Separate is unequal

by The Dartmouth | 11/15/93 6:00am

Members of the Board of Trustees told students this weekend that they are not interested in making any decisions about the College's single-sex social organizations. The stance does a disservice to students on both sides of the heated issue, and ignores the College's principles of equality.

Board members said the issue of single-sex social organizations has been a top problem at the College for decades. They also said it is the only issue they have skirted for so long.

Single-sex social organizations violate the College's equal opportunity policy, because they discriminate in their membership criteria on the basis of gender.

The Trustees in April will vote on whether to end the College's Reserve Officer Training Corps program because of its apparent conflicts with the equal opportunity policy. The College has also examined the athletic department to determine if its offerings are equal. That same standard should be applied to the social system.

In taking a hands-off stance on Dartmouth's social system, the Trustees are refusing to enforce the College's written guidelines for gender equity. Even former Provost John Strohbehn pointed out in a column on these pages that social organizations with gender-restrictive membership rules violate the College's policy.

"If our equal opportunity policy permits exceptions to the bases of non-discrimination, then we need to carefully justify the reason that student social organizations are exempt from a policy that Dartmouth has embraced in many forums as fundamental to our values and our purposes," Strohbehn wrote.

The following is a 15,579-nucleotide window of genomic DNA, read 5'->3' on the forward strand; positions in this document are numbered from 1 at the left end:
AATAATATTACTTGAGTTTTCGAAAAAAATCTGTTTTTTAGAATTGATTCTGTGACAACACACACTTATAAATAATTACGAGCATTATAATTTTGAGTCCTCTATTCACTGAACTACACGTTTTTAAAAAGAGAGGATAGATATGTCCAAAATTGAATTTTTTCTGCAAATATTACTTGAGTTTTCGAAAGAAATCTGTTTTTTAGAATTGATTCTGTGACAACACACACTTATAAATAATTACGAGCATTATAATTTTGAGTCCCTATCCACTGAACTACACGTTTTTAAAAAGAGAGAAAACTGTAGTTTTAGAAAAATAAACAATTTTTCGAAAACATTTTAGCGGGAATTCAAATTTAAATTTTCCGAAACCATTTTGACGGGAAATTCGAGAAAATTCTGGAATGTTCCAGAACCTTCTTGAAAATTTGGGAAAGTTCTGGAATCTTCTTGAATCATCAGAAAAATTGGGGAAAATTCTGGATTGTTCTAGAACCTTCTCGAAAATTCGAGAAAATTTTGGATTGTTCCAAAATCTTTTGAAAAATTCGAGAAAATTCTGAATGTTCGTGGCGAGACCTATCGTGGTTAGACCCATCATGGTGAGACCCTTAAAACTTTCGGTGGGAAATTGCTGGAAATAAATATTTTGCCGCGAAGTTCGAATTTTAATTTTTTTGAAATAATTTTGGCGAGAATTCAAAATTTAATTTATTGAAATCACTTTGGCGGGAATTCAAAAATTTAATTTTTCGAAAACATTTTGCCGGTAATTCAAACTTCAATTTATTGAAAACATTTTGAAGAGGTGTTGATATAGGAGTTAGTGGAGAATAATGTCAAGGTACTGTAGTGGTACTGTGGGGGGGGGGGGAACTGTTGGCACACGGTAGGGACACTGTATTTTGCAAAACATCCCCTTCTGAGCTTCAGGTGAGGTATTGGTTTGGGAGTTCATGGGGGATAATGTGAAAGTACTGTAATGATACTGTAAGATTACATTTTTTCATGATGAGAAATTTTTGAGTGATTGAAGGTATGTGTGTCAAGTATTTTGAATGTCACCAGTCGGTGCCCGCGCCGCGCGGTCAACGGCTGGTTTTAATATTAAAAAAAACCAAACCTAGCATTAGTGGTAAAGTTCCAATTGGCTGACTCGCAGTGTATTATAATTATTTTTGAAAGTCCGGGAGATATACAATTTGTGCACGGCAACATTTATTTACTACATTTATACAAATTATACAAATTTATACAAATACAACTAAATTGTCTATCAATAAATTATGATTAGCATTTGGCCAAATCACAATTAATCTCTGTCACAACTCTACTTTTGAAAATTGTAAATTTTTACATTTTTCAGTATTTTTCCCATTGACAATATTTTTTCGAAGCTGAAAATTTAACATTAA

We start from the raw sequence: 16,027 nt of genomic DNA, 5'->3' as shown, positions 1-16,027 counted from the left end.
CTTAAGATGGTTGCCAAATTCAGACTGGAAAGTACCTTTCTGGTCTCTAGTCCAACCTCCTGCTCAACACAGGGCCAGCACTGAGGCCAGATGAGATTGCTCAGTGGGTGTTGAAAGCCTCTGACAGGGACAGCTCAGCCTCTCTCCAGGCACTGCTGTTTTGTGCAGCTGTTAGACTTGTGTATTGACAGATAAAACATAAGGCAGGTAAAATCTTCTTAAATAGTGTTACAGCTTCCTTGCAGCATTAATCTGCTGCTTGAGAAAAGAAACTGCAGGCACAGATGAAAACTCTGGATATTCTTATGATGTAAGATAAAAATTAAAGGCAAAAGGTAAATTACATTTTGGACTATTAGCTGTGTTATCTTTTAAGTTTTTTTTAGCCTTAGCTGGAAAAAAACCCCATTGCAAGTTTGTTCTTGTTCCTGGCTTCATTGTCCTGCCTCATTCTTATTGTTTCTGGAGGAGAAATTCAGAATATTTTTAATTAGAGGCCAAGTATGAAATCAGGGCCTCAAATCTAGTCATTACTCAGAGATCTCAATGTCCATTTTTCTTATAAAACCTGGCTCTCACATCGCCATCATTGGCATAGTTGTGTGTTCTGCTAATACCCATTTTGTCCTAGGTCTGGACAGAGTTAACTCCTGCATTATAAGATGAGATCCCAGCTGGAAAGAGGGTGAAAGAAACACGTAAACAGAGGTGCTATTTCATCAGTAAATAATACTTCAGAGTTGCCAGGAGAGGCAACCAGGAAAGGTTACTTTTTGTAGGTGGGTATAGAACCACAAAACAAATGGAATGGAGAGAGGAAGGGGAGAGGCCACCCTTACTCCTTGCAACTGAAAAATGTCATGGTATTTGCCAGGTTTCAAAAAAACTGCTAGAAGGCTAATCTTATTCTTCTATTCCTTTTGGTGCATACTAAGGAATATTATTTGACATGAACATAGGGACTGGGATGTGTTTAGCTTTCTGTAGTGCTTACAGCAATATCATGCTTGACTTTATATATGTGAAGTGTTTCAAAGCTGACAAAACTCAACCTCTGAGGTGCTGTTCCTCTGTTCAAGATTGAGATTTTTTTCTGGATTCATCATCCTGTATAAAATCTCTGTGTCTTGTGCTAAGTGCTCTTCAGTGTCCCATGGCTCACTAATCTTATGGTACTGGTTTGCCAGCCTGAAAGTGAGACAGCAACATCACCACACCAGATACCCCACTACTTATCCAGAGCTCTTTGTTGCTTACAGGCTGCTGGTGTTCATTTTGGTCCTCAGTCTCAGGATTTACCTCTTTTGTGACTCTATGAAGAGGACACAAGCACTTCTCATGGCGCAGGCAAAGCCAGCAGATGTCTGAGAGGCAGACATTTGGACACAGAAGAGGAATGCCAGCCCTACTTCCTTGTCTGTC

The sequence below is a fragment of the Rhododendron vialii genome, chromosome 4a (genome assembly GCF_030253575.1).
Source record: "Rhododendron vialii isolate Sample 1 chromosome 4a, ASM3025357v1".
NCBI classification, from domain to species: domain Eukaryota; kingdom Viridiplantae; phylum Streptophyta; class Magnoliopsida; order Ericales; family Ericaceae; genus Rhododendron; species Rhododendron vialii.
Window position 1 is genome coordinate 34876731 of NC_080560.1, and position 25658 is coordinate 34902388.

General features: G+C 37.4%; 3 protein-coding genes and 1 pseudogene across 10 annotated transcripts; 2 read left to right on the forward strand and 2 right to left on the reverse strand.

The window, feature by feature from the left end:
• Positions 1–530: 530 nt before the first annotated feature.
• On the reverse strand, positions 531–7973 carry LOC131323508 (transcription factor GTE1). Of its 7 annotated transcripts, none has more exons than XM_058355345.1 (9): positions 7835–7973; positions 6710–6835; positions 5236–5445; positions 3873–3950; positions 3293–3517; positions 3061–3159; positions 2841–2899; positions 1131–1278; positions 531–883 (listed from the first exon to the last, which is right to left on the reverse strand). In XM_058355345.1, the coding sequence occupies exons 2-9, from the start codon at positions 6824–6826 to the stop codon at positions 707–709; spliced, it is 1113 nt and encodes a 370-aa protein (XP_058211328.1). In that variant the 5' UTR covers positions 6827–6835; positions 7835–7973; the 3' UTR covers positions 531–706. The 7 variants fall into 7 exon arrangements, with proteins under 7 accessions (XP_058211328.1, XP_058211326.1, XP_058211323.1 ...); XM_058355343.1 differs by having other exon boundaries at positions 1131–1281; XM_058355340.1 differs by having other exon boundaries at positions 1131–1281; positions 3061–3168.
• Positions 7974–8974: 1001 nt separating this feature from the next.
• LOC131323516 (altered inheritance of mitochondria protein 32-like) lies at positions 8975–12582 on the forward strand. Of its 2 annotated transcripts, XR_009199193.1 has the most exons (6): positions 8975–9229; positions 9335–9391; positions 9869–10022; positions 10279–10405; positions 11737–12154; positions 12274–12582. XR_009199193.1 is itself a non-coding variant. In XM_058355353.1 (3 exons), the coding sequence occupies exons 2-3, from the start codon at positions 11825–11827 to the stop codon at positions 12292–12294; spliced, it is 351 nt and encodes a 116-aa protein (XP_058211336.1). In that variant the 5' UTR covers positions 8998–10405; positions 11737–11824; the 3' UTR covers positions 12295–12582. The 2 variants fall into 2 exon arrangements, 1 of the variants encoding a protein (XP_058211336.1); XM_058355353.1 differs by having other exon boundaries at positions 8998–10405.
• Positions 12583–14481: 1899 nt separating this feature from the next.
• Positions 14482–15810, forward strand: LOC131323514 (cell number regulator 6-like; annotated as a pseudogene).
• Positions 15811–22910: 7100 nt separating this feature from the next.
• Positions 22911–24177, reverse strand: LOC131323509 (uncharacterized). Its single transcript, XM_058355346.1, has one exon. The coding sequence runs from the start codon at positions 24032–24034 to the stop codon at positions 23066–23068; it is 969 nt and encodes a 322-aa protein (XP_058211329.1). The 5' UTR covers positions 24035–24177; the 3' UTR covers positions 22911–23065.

His point: either the single-sex organizations must change or someone should explain why they are exempt from the equal opportunity policy.

When the Student Assembly drafted a referendum on the question of single-sex Greek houses, students who organized the vote hoped to present to the Trustees a definitive account of student feeling on the issue. And they hoped that the Trustees would make a decision, one way or another, about the future of the single-sex houses.

Since the Trustees shirked the burden of applying the equal opportunity policy to single-sex organizations, someone else has to address the issue. Mary Childers, who is the special assistant to the president and the director of equal opportunity and affirmative action, seems the most qualified to look at the policy, maybe with the help of a committee formed by administrators.

The College must adhere to its own equal opportunity policy. The policy must be applied rigorously to all aspects of life at the College, just as the Honor Principle is applied to every academic endeavor that students undertake.

The broad ethical principles on which the College is based cannot be dismissed, especially by the people who make decisions at the very highest levels.

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